<$BlogRSDUrl$> The Cyberactivist

Behind the scenes of the fight for the protection of animals and workers and the preservation of the environment - my experiences as a Tyson slaughterhouse hanger/killer turned activist. Exposing the evils of factory farming, by Virgil Butler. If you have arrived here looking for the Tyson stories, view the early archives. Some of them are now featured on the sidebar for easy searching.

Friday, October 03, 2003

The Slaughter Must Go On - Production at Any Cost 

Back around spring of '98 there was a
tornado that hit the plant while we were
made to keep on working. We worked
all the way through it and only shut down
after the electricity went out. It tore the
roof off the shop and destroyed about a
half dozen cars by the maintenance shop.
It ripped holes in our roof, but didn't tear
it off.

I realize that tornadoes come up awful fast,
but we had been under a warning before I
left for work. There is no way they can say
they didn't know something was about to
happen. We should have never starting
hanging. It was hailing, trees were being
blown almost over, and there had been a
tornado seen headed that way. Even with
just the heavy hail, everybody had damage
to their cars, and people on their way to
work had to pull over and wait it out. One
guy had to sit there and watch it beat his
windshield out.

I don't know how many chickens were killed
by it. There was a truck wreck, and most
of those chickens died. Other trucks just
pulled over to the side of the road, where
the chickens were beaten, some to death,
by the hailstones hitting them in the cages.

We had the line full from the 1st hanger all
the way to front line, about 1800 birds.
Some of them were in the stunner and drowned.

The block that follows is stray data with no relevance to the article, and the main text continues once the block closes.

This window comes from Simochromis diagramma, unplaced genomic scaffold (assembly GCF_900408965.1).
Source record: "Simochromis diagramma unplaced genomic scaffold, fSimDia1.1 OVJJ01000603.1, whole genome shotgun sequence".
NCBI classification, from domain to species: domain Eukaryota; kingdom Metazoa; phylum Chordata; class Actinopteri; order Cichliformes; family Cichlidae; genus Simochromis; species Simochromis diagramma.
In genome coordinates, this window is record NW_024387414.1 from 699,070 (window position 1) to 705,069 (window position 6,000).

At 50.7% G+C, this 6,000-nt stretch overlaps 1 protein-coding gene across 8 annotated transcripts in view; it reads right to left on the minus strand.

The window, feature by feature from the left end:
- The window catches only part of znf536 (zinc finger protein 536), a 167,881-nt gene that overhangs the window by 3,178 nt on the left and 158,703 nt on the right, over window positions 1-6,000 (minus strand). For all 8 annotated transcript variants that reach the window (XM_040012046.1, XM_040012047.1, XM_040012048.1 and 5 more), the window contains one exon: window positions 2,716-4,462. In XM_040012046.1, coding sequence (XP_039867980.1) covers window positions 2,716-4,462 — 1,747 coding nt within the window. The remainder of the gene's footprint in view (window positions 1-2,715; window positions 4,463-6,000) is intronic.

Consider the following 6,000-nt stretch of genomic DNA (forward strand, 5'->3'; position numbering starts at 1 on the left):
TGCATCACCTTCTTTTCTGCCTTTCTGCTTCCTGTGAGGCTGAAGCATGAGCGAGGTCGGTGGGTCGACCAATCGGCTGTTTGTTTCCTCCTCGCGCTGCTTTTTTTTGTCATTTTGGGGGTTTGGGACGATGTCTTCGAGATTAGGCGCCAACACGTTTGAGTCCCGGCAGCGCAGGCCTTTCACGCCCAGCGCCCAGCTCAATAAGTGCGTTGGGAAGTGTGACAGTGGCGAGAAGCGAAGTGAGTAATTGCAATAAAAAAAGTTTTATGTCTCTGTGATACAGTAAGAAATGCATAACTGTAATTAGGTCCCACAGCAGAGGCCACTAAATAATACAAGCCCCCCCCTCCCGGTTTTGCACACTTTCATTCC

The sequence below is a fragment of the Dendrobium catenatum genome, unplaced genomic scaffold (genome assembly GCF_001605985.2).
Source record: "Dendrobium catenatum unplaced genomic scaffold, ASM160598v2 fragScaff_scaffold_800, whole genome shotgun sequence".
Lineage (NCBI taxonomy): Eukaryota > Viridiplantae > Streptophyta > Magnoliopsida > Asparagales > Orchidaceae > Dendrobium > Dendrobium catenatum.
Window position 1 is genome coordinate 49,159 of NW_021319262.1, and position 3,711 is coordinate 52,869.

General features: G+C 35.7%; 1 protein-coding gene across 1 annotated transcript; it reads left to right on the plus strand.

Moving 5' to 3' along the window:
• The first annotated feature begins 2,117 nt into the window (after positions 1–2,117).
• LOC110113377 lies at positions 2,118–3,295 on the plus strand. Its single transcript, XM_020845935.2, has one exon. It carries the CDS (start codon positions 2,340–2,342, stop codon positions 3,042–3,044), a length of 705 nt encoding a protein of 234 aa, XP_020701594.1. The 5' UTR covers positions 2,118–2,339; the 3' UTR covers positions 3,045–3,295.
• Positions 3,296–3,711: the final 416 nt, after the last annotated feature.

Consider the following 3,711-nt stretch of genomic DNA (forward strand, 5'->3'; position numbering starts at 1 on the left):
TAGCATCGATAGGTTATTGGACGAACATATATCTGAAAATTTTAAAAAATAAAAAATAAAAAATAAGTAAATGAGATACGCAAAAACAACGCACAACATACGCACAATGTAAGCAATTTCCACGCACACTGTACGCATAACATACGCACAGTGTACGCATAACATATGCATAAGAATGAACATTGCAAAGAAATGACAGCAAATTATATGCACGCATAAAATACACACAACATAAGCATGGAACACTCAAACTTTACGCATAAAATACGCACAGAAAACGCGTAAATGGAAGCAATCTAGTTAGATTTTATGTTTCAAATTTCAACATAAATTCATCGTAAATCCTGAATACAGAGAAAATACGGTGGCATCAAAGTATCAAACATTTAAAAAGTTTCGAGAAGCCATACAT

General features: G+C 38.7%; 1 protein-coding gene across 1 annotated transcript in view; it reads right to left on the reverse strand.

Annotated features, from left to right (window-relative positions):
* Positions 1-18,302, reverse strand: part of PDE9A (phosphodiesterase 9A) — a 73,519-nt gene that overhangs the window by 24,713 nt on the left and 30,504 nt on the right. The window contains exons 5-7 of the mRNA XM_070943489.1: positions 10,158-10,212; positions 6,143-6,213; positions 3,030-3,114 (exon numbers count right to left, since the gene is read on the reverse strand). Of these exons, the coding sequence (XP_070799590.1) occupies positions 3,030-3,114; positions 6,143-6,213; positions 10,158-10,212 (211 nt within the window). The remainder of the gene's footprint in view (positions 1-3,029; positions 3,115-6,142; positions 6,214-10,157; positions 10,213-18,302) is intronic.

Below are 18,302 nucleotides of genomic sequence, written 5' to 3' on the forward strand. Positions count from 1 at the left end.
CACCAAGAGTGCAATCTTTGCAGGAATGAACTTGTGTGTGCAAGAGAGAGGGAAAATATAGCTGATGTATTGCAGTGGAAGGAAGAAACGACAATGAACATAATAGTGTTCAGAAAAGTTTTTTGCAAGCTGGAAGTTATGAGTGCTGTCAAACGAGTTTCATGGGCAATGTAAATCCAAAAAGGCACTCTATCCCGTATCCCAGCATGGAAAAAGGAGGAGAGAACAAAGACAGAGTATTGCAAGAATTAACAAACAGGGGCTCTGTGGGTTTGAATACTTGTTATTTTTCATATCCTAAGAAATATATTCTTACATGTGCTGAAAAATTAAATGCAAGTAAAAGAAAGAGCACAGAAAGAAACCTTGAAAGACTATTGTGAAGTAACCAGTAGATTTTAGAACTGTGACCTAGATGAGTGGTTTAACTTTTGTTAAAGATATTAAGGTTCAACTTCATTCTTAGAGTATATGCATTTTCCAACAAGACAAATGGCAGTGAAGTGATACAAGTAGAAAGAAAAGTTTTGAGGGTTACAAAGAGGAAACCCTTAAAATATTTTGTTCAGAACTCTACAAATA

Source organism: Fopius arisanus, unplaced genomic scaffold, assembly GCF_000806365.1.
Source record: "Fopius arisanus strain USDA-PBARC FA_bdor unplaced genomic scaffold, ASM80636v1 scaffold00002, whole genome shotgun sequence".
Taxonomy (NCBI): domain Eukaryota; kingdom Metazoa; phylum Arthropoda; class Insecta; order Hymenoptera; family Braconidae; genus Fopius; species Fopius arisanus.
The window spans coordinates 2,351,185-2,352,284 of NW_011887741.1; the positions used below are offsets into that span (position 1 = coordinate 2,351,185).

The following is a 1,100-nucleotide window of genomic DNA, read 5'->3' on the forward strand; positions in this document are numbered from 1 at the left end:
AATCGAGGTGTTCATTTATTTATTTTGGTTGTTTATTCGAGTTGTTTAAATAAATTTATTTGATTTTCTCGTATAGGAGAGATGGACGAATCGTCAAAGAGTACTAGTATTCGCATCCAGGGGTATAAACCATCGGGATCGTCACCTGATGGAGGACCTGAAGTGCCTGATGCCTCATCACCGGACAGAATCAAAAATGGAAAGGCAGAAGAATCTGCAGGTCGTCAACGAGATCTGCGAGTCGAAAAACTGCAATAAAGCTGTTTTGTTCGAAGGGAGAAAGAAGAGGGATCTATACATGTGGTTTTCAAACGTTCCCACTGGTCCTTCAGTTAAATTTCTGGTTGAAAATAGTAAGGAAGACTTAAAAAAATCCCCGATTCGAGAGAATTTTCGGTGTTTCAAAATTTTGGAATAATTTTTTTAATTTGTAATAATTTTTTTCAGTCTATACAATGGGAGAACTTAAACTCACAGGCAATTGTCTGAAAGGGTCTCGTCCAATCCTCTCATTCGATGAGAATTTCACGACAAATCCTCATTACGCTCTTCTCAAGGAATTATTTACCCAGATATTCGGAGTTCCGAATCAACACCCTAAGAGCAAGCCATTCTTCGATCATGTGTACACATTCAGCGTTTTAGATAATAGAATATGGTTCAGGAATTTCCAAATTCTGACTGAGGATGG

The rest of them in the hanging cage just
hung upside down until they died. The power
never came back on and we never ran another
chicken that night.

I tried to take the chickens off the line, but was
told by our supervisor (Rick Hall at the time) not
to because the power could come back on at any
time. Evidently he had been told not to pull the
chickens off the line. It was also quite dangerous
in there with no lights because of the number of
obstacles, not to mention the tendency of the
stunner to hold a residual charge, especially if it
had a bad ground wire.

But then, the weather never was of much concern,
as were neither the safety of the workers, or the
treatment of the "pre-processed product." I have
already told of the people who have died in wrecks
from being forced to drive on icy roads. We lost a
whole catch crew one night. Trucks wrecked, killing
many chickens. Many froze to death on the trucks
or were frozen to the cages and pulled apart when
unloaded. Nothing must stop production - nothing!

Their were several people who were hurt by machinery
that someone failed to replace a safety guard on, or
that need one, but didn't have one. One woman got
her hand caught in the neck-breaking machine and
lost 2 1/2 of her fingers. It was always getting
clogged up and didn't clean itself out properly, so you
had to do it by hand.

There was a guy that got his hand in a skinner in
debone one time. It rips the skin off of chicken thighs
and drumsticks to be deboned. It mangled his hand
bad enough that he couldn't use it anymore. Don't
know where the skin went. It just disappeared into
the chicken that went in to become nuggets. I guess
someone ate it long ago.

I got my smock tangled up in the drive chain of our
hanging belt one time. Luckily for me, I carried a
pretty sharp pocketknife. I whipped it out and cut
my smock loose before it pulled me into the gears.
I still got into trouble for missing shackles and they
charged me $15 for the smock I cut up.

This is a cold-blooded industry driven by greed and
profits at any and all cost. Cost to the workers,
taxpayers, health of consumers, the environment,
even our very humanity. We all pay the price. It
just costs some people more than others. It costs
some their very lives.
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